So the other night I had a conversation with my buddy, whom, ironically, I've called God since we were 14. God and I discussed the nature of existence, which is generally where our conversations tend to end up, and I really enjoyed his most recent take on things. I thought I'd share it here:
So, let's assume the multiverse is a massive web of vibrating energy, and that that energy is consciousness. This infinite web that composes the collective conscious one might think of as "God." If the entire multiverse is God in totality, then a single universe can be conceived as a limb or the torso of God. A galaxy, then, would be an organ within that torso. A single solar system would be the tissue that composes that organ, and a planet would be a cell within that tissue. Beneath that are the organelles of the cell--and that's us.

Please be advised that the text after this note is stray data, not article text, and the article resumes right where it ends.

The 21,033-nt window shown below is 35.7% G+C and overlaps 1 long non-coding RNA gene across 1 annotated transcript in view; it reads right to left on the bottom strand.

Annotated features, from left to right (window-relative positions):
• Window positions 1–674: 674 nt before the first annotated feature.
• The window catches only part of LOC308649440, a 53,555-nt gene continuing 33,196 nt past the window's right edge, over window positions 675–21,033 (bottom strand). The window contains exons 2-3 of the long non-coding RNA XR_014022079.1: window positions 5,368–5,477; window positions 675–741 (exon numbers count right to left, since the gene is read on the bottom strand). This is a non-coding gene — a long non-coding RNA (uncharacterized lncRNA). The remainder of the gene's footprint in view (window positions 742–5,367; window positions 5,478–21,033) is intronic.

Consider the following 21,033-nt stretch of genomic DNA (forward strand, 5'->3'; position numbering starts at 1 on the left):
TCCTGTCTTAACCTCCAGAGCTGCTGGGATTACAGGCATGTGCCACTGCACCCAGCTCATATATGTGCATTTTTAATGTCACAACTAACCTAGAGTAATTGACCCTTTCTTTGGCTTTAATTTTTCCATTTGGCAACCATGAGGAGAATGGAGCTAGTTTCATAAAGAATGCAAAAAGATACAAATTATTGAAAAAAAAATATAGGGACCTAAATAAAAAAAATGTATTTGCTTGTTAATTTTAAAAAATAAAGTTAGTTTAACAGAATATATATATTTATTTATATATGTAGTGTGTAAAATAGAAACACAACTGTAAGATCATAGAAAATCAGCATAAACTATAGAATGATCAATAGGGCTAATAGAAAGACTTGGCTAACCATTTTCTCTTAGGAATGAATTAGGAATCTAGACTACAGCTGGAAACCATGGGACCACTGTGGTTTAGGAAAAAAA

Our bodies are composed of trillions of cells that are in their own right conscious and autonomous and alive, and even though we wouldn't consider their consciousnesses a part of our own, they are pivotal in the facilitation of our consciousness; without these trillions of microconsciousnesses, we would die and our own consciousness would fail. We are essentially microconsciousnesses in the scheme of the Earth, which is itself a microconsciousness in the scheme of the solar system, and so on and so forth upwards towards the multiverse. But don't feel too small. Without the multiverse's minuscule consciousnesses, the consciousness of the collective would fail and die. Tiny as we are, we are an essential piece of God itself.